I’ve got a few writing projects swirling around. There’s my novel and this blog. I’ve also been reflecting on some aspects of writing while being a parent of an autistic child. I’m not sure if that will end up being a blog post or something else, an article maybe. I’ve been motivated to start pitching articles to online and print magazines. I spent a recent afternoon compiling a list of potential submission sites and reading up on their guidelines. And since I never make a move without research and preparation, I subscribed to every magazine and journal on my list so that I could get a feel for their tone and material.

And as if I don’t have enough to do, I’m also in the early days of writing a nonfiction book. Again, for me, early steps must include prep work, and so I went to UNC’s library and took out a load of books on doing local historical research. Then I went back for a fresh pile of books about writing creative nonfiction. (I did this two years ago when I started writing fiction. Two standout books I remember are Wired for Story by Lisa Cron and Wonderbook by Jeff VanderMeer).

My nonfiction book will be on the history of the Chapel Hill Service League, a women’s service organization that is celebrating their 80th anniversary next spring. I want to not only create a timeline of the League’s activities from its founding to today, but also to feature the women who led the way, some of whom are known only by their married names in the earliest League documents. As I delve into the League’s history and unearth these women who helped mold this town I love, I’ll need to investigate the history of Chapel Hill and provide societal context for their lives.

It feels like an enormous endeavor – what was I thinking? But, to be honest, I’ve always gotten a rush from starting a huge project. Just thinking about it has got me a bit tingly in my fingertips as I type out these words. My brain is whirring away with ideas as I begin the process of sifting through the League’s historical collection and sniffing out stories.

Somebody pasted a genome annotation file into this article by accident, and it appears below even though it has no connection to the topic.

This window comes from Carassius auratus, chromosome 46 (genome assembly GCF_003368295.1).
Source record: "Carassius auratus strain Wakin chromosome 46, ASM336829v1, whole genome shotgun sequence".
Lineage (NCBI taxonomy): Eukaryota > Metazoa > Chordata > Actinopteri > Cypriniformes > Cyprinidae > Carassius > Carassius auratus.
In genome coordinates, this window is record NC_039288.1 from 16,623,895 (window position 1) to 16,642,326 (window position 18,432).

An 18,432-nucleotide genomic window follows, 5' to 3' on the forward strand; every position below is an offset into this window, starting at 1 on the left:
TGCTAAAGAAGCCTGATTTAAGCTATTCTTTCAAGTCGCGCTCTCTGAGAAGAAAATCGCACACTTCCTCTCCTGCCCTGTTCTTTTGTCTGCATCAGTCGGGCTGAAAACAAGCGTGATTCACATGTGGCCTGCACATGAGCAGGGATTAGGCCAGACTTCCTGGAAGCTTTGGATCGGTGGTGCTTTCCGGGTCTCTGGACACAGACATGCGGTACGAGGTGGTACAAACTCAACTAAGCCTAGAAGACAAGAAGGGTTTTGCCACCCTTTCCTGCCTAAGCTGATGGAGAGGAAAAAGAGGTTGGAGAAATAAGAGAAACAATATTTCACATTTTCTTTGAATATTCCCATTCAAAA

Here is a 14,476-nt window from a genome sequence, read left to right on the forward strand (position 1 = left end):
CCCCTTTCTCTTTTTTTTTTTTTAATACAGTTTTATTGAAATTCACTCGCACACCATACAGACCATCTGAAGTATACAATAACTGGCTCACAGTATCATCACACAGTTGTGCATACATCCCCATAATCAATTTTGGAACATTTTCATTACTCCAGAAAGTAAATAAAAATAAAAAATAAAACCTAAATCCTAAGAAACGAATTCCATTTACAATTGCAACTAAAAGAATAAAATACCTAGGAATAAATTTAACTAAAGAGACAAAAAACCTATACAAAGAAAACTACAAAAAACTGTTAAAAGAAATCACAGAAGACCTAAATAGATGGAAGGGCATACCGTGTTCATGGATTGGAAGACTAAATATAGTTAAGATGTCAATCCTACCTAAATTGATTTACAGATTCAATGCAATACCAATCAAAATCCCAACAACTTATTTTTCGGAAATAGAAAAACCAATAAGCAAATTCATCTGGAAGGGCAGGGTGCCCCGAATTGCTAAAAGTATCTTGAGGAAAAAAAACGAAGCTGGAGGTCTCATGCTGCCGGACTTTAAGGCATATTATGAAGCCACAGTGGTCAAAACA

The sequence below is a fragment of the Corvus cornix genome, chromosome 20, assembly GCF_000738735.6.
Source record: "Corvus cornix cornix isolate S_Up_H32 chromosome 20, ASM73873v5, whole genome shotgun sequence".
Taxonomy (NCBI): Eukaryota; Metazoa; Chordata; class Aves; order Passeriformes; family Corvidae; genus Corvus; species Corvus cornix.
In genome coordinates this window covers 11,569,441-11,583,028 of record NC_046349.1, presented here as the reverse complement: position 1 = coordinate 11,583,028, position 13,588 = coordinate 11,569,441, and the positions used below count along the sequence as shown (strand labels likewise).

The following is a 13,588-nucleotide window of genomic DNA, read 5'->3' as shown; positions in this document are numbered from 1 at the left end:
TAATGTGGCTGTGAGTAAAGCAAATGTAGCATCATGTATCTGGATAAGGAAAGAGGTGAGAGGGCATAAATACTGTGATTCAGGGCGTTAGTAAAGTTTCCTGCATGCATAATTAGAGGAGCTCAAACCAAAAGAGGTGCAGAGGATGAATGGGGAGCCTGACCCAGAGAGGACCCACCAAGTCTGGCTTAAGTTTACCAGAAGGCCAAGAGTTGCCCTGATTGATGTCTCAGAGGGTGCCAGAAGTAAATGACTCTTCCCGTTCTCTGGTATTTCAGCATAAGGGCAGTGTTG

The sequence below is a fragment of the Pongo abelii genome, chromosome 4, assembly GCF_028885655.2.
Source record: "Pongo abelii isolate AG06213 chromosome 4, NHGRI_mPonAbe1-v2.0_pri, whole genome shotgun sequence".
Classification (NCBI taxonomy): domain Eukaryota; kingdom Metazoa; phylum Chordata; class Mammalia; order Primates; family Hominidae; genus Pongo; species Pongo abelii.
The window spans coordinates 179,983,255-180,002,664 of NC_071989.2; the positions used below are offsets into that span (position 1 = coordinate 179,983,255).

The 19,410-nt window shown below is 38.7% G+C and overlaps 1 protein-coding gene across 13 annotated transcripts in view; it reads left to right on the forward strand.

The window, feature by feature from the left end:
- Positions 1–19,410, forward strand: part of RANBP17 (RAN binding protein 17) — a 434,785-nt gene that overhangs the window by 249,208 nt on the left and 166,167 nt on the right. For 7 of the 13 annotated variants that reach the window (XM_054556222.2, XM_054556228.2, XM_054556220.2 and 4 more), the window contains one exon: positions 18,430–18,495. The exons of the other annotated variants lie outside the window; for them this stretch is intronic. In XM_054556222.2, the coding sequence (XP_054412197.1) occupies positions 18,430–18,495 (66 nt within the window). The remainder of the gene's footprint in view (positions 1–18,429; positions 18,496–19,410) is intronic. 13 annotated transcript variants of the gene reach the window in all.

I am so excited about these projects – I’d love to be able to talk to other writers about them! I’ve already decided to attend the NC Writers’ Network Fall Conference. Additionally, I hope to find a few local writers with similar writing interests and genres who are interested in forming a small writers’ group. We can talk about this crazy scribbling we can’t not do.


Want to know what’s in my current book stack? If you think I’m missing a great title, let me hear it!

Books about doing local historical research

  • On Doing Local History by Carol Kammen
  • Nearby History: Exploring the Past Around You by David Kyvig
  • Rethinking Home by Joseph Amato

Books about writing creative nonfiction

  • The Making of a Story by Alice LaPlante (for fiction & nonfiction)
  • Keep It Real by Lee Gutkind
  • You Can’t Make This Stuff Up: The Complete Guide to Writing Creative Nonfiction – from Memoir to Literary Journalism and Everything in Between by Lee Gutkind
  • Good Prose: The Art of Nonfiction by Tracy Kidder
  • To Show and To Tell by Phillip Lopate
  • Creative Nonfiction: Researching and Crafting Stories of Real Life by Philip Gerard

Other books in my to-be-read stack in no particular order

  • The Lake on Fire by Rosellen Brown
  • Before We Were Yours by Lisa Wingate
  • Neurotribes: The Legacy of Autism and the Future of Neurodiversity by Steve Silberman (nonfiction)
  • Angels at the Ritz by William Trevor
  • This is the Story of a Happy Marriage by Ann Patchett (nonfiction)
  • The Vienna Melody by Ernst Lothar
  • Fallout Girl by Katie Rose Guest Pryal
  • Grace Period by Kelly J. Baker (nonfiction)
  • Bleachers by Joseph Mills
  • The Impossible Lives of Greta Wells by Andrew Sean Greer
  • Inheritance: A Memoir of Genealogy, Paternity, and Love by Dani Shapiro (nonfiction)


(If you’re interested, the fitness program is Fit4Mom. I believe they’re in multiple cities around the country, although I can’t guarantee that the women in your town will be as friendly as they are in Chapel Hill).